Dozens of Schiphol flights delayed, cancelled due to air traffic control problems The news that Amsterdam will host the European Medicines Agency when it leaves London after Brexit has been widely welcomed for its impact on both the Netherlands' reputation as a location to do business and the likely knock-on effect on employment. Nevertheless, there are considerable issues to solve within the 16 months set aside for the move, officials warn. The decision 'marks the official start of a challenging joint relocation project that will have to be delivered within extremely tight deadlines... and completed by March 30, 2019,' the London-based body said after the result of the European ministers' vote was announced. In particular, the EMA has a workforce of some 890, most of whom will move to the Dutch capital and will need suitable housing. EMA workers also have 600 plus children under the age of 18, many of whom will need to be found places at international schools and daycare centres. The Amsterdam bid included a commitment to implement a relocation plan with a dedicated team of experts to help staff make the move. The city has already guaranteed that the children of EMA staff will have access to international education and that 'housing in the different segments is readily available.' It is unclear, as yet, how the city, already grappling with a shortage of affordable homes, will cope with the new influx. Mike Russell, director of housing group Principle Vastgoed told that supply in the city is already short and the budgets available to the EMA staffers will drive everything, which ever segment they are looking in. 'If they have €1,800 plus to spend, that is going to put upward pricing pressure on the market,' he said. 'Amsterdam pitched itself as a great place to live and everyone who makes the move here is coming for the Amsterdam experience, not the Almere experience.' Purpose built office The EMA will first be housed in temporary offices before moving to a purpose-built building in Amsterdam's Zuidas district next to the EY offices. The building will be some 80 metres high with 19 floors and will cost between €250m and €300m to build. The tab for the new building, named Vivaldi, is being picked up by the Dutch government which will rent it to the EMA for the market rate. The government is also providing an €18m sweetener to help pay for the move. Zuidas director David van Traa says the arrival of the EMA will further boost the district's profile as a top location to do business. In addition, he said, 'the many international workers and visitors will undoubtably contribute to making Zuidas a more lively place as it moves from being a business district to a unique new district of Amsterdam where you can live and work.'  More >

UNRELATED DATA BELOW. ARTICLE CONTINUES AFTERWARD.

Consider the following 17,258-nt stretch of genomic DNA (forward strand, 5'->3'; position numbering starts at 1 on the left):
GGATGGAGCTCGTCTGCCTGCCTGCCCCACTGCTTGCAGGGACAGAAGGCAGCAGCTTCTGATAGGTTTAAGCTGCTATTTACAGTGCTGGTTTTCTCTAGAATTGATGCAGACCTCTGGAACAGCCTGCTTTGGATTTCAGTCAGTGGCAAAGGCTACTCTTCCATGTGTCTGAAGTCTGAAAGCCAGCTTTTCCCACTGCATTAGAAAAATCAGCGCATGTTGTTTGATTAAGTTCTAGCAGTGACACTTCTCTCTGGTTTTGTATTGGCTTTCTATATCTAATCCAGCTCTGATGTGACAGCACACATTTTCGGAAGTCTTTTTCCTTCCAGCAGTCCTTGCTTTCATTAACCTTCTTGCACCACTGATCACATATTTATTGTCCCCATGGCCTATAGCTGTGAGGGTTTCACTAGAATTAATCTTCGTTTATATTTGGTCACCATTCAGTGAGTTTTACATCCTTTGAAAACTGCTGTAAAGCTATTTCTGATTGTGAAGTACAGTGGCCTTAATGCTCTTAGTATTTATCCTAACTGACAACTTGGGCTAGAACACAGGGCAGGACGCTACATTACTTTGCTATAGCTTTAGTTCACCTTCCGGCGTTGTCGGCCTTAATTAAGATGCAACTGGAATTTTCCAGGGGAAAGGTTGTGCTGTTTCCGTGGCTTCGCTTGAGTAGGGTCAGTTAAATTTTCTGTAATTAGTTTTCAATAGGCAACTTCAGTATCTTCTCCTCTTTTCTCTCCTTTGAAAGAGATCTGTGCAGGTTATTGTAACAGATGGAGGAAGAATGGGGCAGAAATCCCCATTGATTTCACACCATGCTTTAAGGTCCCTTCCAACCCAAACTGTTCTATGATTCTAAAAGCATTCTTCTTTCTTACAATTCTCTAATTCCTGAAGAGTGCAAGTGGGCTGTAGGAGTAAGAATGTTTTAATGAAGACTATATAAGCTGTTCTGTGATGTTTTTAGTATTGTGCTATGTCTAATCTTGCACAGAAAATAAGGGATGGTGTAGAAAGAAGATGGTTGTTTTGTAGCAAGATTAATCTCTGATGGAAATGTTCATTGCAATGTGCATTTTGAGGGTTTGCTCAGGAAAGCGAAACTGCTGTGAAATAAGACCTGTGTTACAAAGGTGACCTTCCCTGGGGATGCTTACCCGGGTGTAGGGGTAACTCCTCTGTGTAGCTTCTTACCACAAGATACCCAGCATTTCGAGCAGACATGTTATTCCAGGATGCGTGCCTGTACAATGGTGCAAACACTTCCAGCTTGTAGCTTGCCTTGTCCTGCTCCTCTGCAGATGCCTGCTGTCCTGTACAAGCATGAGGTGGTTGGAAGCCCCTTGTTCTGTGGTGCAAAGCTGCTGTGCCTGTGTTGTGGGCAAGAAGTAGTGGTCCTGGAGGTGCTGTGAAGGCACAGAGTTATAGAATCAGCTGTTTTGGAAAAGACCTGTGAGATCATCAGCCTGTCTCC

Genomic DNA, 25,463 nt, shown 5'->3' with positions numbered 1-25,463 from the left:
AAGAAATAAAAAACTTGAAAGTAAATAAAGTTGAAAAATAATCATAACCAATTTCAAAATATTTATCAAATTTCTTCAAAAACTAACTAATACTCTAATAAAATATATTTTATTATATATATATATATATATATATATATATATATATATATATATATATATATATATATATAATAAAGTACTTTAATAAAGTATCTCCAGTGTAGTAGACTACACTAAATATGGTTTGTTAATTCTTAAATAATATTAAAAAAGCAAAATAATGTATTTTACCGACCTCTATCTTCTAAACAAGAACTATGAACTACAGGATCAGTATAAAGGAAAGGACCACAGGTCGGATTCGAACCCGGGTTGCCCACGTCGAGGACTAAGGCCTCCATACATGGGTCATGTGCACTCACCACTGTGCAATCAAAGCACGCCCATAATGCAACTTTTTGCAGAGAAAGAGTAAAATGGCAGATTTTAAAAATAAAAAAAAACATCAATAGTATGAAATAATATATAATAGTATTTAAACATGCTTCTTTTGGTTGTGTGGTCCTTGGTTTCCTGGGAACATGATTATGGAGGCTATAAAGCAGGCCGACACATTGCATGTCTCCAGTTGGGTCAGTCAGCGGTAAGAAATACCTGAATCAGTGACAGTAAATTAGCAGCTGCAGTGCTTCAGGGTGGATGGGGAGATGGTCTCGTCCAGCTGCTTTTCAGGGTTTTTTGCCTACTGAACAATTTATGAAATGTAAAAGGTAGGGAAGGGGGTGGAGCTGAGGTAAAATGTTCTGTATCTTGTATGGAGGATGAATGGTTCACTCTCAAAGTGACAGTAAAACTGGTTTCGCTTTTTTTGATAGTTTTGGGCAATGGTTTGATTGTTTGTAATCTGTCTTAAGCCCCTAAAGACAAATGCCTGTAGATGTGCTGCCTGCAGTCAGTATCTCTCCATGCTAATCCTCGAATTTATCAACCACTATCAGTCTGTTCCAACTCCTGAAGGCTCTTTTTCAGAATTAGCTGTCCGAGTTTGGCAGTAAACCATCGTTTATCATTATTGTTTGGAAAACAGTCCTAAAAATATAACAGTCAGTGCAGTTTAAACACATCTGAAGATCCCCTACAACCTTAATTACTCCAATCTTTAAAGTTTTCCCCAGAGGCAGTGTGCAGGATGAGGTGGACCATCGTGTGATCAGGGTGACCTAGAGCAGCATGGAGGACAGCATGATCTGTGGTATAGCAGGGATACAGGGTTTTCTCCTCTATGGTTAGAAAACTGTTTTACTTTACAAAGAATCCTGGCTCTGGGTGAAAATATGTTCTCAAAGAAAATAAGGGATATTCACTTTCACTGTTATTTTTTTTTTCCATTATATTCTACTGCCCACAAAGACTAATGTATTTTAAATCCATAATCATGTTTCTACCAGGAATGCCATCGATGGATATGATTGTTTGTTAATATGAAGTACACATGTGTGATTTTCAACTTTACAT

Former NS chief faces jail for fraud